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History

Business Transition Strategies was formed in 2009 to work with privately owned companies in the lower mid-market located in New Hampshire, Massachusetts and throughout the New England area. The firm was established to assist businesses with annual revenues between $2MM and $20MM.  These companies are too big to be effectively sold through the "main street” brokerage process.  BTS brings the mid-market mergers and acquisitions process to the lower mid-market, better serving this important segment.

BTS leadership and associates come from a variety of business backgrounds, which gives them unique insights into private companies and makes them effective in handling engagements ranging from manufacturing to distribution and beyond. The firm uses time-tested techniques to achieve the goals of owners.

BTS was created as a division of New Hampshire Business Sales, Inc. which has been selling private businesses since 1976. The company was founded by Stewart Lamprey and has grown steadily through the years. Mr. Lamprey was active in state government, serving as both the speaker of the N.H. House and president of the N.H. Senate. He instilled in the company a firm commitment to ethics and professionalism, which are still reflected in our values today.

BTS works in a team atmosphere and collaborates closely with other advisors representing the company, including attorneys and accountants.

BTS News

  • M&A Trend Impacts Smaller Companies Too

    M&A Trend Impacts Smaller Companies Too

    Lower mid-market company sales are often influenced by larger M&A deal flow. A recent article on the Forbes website illustrates this point. Here’s why.

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  • New Chapter for Polartec

    New Chapter for Polartec

    Many in New England will remember December 11, 1995 the day that Malden Mills, the maker of PolarFleece® and the employer of thousands, burned to the ground. The company made headlines again June 12.

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  • A Good Process Gets Results

    A Good Process Gets Results

    Companies in the lower mid-market often are surprised when they attract attention from larger entities, even those whose balance sheets dwarf the target. Why do small companies attract this kind of in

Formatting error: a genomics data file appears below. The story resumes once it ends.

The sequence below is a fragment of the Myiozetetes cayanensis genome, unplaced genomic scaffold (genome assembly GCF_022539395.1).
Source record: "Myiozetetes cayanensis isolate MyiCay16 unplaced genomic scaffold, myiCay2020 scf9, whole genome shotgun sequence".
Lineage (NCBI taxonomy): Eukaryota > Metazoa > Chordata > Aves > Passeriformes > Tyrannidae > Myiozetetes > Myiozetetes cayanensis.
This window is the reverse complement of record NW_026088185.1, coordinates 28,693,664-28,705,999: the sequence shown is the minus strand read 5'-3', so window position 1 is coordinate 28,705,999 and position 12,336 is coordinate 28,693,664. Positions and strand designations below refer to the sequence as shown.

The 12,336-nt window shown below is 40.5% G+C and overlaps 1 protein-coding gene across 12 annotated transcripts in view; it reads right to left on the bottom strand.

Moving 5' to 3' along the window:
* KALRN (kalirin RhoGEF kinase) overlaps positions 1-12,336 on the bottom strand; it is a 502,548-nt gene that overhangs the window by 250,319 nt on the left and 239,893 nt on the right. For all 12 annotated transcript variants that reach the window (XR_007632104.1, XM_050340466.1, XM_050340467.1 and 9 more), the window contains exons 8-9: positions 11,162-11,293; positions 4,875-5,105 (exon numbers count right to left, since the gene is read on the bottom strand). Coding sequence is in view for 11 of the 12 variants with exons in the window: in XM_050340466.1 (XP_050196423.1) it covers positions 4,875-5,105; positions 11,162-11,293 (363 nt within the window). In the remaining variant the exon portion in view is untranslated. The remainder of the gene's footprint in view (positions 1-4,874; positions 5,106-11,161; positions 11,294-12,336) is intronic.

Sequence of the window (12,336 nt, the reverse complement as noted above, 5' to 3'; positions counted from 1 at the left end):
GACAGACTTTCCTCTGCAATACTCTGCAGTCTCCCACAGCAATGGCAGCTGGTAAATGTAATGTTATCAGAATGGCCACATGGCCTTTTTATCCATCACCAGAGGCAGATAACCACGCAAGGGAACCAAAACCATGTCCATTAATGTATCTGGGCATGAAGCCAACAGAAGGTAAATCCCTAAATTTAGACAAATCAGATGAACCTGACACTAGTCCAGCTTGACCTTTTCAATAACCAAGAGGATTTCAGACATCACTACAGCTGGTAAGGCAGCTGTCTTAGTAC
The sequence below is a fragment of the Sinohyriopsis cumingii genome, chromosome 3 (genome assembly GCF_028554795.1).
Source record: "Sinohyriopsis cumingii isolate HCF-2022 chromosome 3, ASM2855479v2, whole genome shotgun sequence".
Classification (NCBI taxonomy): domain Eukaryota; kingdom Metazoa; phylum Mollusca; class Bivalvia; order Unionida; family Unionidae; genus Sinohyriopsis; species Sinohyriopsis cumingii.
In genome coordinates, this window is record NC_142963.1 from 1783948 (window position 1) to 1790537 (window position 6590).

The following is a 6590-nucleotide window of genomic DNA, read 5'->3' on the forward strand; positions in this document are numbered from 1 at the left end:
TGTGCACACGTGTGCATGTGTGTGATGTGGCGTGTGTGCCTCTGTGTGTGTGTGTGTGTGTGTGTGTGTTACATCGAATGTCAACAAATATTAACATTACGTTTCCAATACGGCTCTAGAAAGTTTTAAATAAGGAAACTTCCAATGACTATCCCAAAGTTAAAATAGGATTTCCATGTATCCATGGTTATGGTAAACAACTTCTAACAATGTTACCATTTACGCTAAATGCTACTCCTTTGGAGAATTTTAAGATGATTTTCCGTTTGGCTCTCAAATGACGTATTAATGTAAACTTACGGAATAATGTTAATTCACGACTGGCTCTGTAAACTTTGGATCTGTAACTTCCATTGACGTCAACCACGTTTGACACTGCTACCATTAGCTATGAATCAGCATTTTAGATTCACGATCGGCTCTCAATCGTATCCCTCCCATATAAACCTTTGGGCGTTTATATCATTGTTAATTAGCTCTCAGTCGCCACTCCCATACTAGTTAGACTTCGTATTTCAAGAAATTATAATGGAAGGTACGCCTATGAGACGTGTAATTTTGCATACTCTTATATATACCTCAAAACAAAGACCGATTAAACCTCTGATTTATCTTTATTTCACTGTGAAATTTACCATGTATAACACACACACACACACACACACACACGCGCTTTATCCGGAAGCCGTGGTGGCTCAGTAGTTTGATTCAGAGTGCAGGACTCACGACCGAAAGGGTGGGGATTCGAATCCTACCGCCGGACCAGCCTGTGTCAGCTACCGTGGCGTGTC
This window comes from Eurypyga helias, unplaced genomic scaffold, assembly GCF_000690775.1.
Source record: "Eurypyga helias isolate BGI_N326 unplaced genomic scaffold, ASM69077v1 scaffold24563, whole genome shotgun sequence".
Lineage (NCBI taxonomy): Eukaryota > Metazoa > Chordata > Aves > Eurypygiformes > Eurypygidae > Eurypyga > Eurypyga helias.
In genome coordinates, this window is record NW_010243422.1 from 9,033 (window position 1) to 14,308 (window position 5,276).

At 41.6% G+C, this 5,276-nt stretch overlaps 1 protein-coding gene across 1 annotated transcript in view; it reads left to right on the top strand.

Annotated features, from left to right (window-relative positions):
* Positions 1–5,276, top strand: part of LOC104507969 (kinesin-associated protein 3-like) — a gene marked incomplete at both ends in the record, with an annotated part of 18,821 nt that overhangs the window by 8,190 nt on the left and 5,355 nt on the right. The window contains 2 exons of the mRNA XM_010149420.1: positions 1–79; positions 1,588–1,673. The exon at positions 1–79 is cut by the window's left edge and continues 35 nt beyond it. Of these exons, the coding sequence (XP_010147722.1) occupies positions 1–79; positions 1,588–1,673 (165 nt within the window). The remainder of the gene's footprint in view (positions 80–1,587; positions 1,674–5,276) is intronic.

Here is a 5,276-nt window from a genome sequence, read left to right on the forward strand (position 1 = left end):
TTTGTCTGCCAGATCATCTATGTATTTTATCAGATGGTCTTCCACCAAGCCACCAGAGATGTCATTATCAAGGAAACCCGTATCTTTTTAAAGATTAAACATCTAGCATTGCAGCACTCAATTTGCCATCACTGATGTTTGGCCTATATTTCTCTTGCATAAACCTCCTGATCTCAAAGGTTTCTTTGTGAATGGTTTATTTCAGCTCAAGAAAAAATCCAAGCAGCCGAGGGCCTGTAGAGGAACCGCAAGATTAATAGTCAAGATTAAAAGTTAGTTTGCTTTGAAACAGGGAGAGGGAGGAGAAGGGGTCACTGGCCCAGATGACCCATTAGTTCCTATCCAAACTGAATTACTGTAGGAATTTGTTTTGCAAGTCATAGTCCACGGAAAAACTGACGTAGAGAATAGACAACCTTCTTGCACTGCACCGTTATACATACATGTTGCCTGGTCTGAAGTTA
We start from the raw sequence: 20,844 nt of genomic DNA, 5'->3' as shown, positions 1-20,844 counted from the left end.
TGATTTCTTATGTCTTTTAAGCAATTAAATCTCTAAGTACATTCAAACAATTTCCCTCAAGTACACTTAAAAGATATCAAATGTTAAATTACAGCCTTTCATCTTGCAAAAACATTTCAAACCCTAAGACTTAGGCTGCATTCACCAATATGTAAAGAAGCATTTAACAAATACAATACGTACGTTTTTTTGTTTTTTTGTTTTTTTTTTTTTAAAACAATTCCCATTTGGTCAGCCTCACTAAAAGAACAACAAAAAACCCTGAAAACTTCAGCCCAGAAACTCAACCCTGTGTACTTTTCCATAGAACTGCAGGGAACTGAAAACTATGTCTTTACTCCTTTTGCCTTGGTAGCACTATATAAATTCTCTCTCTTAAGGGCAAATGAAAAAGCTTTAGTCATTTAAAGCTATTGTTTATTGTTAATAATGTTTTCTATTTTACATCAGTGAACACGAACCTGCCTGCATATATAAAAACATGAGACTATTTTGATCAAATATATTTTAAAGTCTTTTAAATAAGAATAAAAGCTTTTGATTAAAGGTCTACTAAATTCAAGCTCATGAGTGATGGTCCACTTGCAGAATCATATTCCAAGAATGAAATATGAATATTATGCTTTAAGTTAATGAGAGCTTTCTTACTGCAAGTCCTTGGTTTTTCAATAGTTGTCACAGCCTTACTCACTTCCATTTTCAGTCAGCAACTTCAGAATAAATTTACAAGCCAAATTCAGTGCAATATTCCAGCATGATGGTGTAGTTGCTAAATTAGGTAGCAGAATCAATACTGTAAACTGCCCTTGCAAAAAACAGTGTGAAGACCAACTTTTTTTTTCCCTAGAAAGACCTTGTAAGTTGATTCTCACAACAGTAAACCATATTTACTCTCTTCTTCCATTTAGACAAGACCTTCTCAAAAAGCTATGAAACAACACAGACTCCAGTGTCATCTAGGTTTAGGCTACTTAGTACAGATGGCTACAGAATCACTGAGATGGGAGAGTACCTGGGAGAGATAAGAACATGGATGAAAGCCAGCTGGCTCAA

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  • M&A Tip- Make Sure We Know Your Goals

    M&A Tip- Make Sure We Know Your Goals

    It’s a good idea for owners to be clear about their goals when discussing the sale of their company with the M&A advisor.

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  • M&A Advisor Tip: Intangibles Matter

    M&A Advisor Tip: Intangibles Matter

    Intangible assets can play a significant role in your business value. While these may not take physical form, they can be legally identified and transferred. It can be a hard exercise, especially w

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  • Selling Your Business? Get Clear About Why

    Selling Your Business? Get Clear About Why

    We regularly have conversations with owners about selling. As part of these discussions we take time to talk about the ‘why’. This almost always leads to one of ten core factors, each of which req

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  • Successful Acquisition Hinges on More Than Strategy

    Successful Acquisition Hinges on More Than Strategy

    In the current labor environment, it can be difficult to grow a business. Instead of hiring the talent you need to fuel organic growth, growth through acquisition can be another way to expand.

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  • Three Things to Check

    Three Things to Check

    When you are preparing for a possible transition and sale, lots of things come to mind. Before you get too far along the path to dreams, consider these three things when preparing for the transaction.

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  • What’s the M&A Outlook?

    What’s the M&A Outlook?

    The intense pace of mergers and acquisitions that shaped the Lower Middle Market last year is likely to continue through 2019, according to the most recent Market Pulse survey. The survey is a join

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  • Why an IOI can help get a better LOI

    Why an IOI can help get a better LOI

    We generally include an Indication of Interest (IOI) in our sales process. This is not the same as an LOI – letter of intent - but is still an important part of the sales process. Here’s why.

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Case Studies

  • Precision Machining Company

    Initially, liquidation was a serious consideration. It would offer a quick exit but would hurt loyal employees and disrupt the customers who had come to rely on its quality production.

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  • Green Product Company

    Our client owners could dig in for the long haul…However, this would take five years or more. Owners simply lacked the horsepower to do it.

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  • Water Purification Company and Young Buyers

    Owners decided they wanted to retire. They also wanted to be fair to the staff who had been loyal to them. Could the company be sold, the staff retained and the facility remain in use?

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  • Magnetics Company with High Profile Customers

    (T)he manufacturer would need to focus on growing EBITDA to capture interest from major strategic buyers and achieve a higher multiple of earnings.

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